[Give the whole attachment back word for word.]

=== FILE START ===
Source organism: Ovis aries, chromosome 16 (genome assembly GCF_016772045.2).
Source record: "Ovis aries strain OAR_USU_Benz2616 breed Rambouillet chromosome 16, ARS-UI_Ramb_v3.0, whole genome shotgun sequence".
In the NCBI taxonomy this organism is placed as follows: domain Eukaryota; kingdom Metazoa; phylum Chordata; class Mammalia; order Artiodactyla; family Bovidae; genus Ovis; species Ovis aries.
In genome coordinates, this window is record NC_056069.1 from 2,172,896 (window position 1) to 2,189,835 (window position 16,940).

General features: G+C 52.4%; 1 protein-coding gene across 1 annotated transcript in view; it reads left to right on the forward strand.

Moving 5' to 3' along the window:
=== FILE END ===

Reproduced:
Source organism: Ovis aries, chromosome 16 (genome assembly GCF_016772045.2).
Source record: "Ovis aries strain OAR_USU_Benz2616 breed Rambouillet chromosome 16, ARS-UI_Ramb_v3.0, whole genome shotgun sequence".
In the NCBI taxonomy this organism is placed as follows: domain Eukaryota; kingdom Metazoa; phylum Chordata; class Mammalia; order Artiodactyla; family Bovidae; genus Ovis; species Ovis aries.
In genome coordinates, this window is record NC_056069.1 from 2,172,896 (window position 1) to 2,189,835 (window position 16,940).

General features: G+C 52.4%; 1 protein-coding gene across 1 annotated transcript in view; it reads left to right on the forward strand.

Moving 5' to 3' along the window: